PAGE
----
Last semester felt so chaotic. When discussing the Fall 2019 with my friends, we remember nothing but a blur of moving in, tailgating football games we never attended, taking midterms we didn’t have time to study for and getting through all the messy personal drama that filled in the gaps between those. It seems the stress I felt at the time was shared (and, I’ll admit, the retrospective solidarity is nice).
In the midst of fall’s whirlwind, I fell out of touch with new music. My listening habits fell into a bit of a rut, relying on artists or albums I already knew. Of course, I sought out new music my favorite artists dropped. But when I’m not discovering new artists or genres that excite me with their innovation or novelty, I feel like my music taste is stagnant. So many talented people exist in the world, and I know they’re always out there making new stuff. I was frustrated that I couldn’t find it. Perhaps I just wasn’t doing a good job digging.
Luckily, this semester has been treating me far better. I have a better grip on my personal, artistic and career goals. Music-wise, I’ve experienced a similar upswing: I’ve discovered so many new, incredible artists. I’m excited about music again. And it all started with Rosie Tucker.
I was lost in a hole of Spotify playlists when I stumbled upon one dedicated to indie music: “Fresh Finds: Index.” At the time, Tucker’s song “Ambrosia” was the first song on the list. I pressed play and continued mindlessly scrolling through the app until Tucker started to sing.
Tucker’s singing is strong and smooth, almost ringing like a bell. An electric guitar echoes behind them, Tucker’s voice floating above the even strumming. As the verse turns to the pre-chorus, the melody escalates, growing with tension. When the chorus begins, I feel like I am passing through a tunnel, snapping out of the darkness into a calm, embracing light.
“Ambrosia, dish of the gods,” Tucker sings angelically, describing the dessert pictured on the single’s cover art. I played that song over and over for weeks. I showed it to my friends every chance I got, often quieting the conversation for them to ask, “What song is this?” or “Who is this?” As time passed, I would still ask, “Have I showed you Rosie Tucker?” To which they would reply, “Yeah, you already did.” I must have sounded like a broken record but I really was obsessed with that track.
Hooked, I started to look up Tucker online. I learned that they are based in Los Angeles, once held a residency at the Bootleg Theater and have performed with the likes of Soccer Mommy and Remo Drive.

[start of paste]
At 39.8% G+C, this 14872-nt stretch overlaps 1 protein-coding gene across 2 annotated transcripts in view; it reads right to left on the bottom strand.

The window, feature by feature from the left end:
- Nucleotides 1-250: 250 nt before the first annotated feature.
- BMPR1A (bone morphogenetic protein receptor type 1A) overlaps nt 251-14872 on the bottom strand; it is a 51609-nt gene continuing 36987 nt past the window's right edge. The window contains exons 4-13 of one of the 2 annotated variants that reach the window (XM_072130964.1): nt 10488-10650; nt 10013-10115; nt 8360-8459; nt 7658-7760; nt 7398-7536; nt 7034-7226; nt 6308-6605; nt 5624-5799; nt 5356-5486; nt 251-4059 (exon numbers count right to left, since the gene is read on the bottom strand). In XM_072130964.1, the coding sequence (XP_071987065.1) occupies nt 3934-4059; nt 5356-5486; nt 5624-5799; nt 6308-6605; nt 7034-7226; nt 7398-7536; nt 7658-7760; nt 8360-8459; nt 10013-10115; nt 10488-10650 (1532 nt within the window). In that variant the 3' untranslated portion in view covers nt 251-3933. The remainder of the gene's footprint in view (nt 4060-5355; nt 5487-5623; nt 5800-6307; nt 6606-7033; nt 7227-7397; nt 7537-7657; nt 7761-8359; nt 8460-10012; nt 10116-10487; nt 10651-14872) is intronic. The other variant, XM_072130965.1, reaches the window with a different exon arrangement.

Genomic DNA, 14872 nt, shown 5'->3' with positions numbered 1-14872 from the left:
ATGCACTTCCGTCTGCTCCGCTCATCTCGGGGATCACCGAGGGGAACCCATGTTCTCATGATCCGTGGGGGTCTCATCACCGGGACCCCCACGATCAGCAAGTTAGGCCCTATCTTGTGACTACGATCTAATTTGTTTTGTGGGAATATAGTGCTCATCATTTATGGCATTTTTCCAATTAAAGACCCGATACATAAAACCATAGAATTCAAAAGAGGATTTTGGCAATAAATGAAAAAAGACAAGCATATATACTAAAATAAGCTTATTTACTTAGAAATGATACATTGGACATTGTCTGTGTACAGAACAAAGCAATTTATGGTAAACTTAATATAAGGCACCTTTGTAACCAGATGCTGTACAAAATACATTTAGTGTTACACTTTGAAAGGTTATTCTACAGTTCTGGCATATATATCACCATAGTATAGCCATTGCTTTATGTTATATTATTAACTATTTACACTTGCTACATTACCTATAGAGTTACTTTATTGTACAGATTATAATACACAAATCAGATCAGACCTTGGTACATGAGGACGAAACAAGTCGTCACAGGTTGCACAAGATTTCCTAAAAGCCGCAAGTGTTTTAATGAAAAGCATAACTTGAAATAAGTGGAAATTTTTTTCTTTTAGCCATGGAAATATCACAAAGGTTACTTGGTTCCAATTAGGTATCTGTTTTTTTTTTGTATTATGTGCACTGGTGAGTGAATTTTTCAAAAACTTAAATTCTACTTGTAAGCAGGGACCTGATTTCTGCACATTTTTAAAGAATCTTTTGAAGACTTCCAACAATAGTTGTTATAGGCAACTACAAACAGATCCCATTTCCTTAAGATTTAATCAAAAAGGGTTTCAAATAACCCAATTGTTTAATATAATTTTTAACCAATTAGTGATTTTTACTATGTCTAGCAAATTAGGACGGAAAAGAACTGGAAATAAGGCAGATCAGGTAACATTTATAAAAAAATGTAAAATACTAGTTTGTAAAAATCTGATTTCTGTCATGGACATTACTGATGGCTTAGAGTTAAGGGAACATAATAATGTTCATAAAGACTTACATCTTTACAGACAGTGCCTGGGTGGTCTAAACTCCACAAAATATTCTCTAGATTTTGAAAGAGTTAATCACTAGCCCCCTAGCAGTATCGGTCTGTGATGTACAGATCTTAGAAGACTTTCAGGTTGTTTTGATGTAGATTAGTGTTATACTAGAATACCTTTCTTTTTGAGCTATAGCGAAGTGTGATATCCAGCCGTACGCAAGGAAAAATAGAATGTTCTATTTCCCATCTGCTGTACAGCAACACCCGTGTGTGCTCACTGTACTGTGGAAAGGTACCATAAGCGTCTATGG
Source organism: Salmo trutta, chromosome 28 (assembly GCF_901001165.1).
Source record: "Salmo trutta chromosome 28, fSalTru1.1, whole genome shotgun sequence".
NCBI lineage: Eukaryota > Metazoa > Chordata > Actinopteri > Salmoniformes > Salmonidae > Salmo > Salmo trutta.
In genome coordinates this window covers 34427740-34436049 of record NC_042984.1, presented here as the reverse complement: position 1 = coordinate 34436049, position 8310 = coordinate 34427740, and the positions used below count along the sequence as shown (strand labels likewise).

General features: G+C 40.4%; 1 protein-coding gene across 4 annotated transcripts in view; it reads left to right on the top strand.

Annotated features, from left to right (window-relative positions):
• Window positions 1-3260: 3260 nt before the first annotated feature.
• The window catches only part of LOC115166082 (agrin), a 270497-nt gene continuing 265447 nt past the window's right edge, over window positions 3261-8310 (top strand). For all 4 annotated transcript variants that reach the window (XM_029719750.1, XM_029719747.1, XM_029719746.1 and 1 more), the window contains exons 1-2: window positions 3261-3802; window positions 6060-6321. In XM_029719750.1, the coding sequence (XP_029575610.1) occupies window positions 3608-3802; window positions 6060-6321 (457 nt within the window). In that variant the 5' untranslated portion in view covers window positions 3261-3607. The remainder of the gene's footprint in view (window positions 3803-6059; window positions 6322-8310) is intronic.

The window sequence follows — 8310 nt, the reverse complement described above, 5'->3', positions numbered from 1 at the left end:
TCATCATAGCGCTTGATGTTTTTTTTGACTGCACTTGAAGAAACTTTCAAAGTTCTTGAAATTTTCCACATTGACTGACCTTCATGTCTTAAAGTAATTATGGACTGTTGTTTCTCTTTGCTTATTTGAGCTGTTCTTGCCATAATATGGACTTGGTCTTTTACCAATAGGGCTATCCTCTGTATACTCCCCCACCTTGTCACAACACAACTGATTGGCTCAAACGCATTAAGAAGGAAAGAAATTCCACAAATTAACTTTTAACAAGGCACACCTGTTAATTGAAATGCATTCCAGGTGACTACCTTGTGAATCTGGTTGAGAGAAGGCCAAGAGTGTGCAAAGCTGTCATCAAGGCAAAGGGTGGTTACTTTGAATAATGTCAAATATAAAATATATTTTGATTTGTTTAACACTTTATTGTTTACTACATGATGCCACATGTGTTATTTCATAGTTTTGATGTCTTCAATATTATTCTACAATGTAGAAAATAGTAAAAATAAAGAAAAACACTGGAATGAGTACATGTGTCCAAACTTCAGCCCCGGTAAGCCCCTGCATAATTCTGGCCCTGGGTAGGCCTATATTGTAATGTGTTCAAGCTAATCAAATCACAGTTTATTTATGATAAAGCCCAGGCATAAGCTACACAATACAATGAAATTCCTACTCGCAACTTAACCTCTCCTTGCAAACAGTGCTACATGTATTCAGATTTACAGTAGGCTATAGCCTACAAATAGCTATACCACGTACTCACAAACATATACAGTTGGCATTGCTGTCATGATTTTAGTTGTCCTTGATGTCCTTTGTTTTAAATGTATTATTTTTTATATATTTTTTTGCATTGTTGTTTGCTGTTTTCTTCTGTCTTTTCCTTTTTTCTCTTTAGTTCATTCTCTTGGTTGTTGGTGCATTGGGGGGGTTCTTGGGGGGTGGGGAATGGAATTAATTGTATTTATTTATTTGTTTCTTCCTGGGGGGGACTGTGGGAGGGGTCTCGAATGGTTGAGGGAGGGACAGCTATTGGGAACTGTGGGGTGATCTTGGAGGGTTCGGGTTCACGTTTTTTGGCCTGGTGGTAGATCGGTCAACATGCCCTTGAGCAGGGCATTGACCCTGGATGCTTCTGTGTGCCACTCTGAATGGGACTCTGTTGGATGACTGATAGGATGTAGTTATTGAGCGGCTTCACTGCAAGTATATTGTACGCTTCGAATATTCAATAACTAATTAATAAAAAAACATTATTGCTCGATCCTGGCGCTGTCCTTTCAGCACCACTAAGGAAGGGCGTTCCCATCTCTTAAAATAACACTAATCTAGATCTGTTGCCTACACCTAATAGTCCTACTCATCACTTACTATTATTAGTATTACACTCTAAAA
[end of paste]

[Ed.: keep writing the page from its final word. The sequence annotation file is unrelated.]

[Their next concert is with Citizen and Wicca Phase Spring Eternal (emos, let me hear you!), and I could not be more upset about the fact that it is sold out. Consider this a shout into the world asking if anyone has a spare ticket.]
My research continued, leading me to Tucker’s record label, New Professor Music. The label claims to be “The World’s Greatest Record Company,” a superlative that makes me smile with its innocent confidence. Based in L.A., the label includes artists like Cheekface, Ramonda Hammer and other artists that have not released music or toured recently.
Cheekface was the second artist from New Professor that I thoroughly explored. Its doodle-y album art features speech bubbles, obsolete technology and junk food. This quirkiness is also present in the indie-rock trio’s music itself, complete with talk-singing and the perfect amount of cowbell.
My favorite track of theirs is “‘Listen to Your Heart.’ ‘No.’.” The chorus is a conversation, as insinuated by the title, bouncing between good advice and complete dismissal of said advice. “Listen to your heart (no) / Keep on keeping on (no) / Just say ‘no’ to drugs (no) / Eat a healthy lunch (no)” is just the beginning of this back-and-forth. I find the playful pessimism self-aware and endearing.
After diving into Cheekface’s discography, I continued my journey through New Professor’s artist roster with the band Ramonda Hammer. Like what I have experienced with Hayley Williams from Paramore and Emily Haines from Metric, this group inspires me to wear thick black eyeliner, stomp on hearts and whip my hair while playing the electric guitar.
Their lyrics are not shallow, not just about sex, drugs and power like much of rock ‘n’ roll. Frontwoman Devin Davis sings, “I never wanted company / Then welcomed almost anything / I always wanted empathy / I feel it now” in “Empathy,” one of my favorite tracks by the band showcasing the emotional depth that coexists with their harder sound.
The band’s name reminds me of Ramona Flowers, a character from “Scott Pilgrim vs. the World,” which reminds me of the movie’s soundtrack that could very well feature the songs by Ramonda Hammer. The band’s female-fronted rock sound fits the movie’s tone perfectly.
I’m grateful that I was ushered back into the world of discovering amazing, up-and-coming musicians by a local, consistently solid record label like New Professor. Its artist roster represents a variety of identities and musical genres, and it provides a platform for otherwise underrepresented people. I also appreciate New Professor’s dedication to the local L.A. art scene, signing smaller artists because the label believes in their music. And New Professor never skimps on quality; I haven’t listened to an artist from the label that I haven’t liked.
This semester really is looking up.
Fiona Pestana is a junior writing about Los Angeles’ local music scene. Her column,“The Scene Kid,” runs every other Thursday.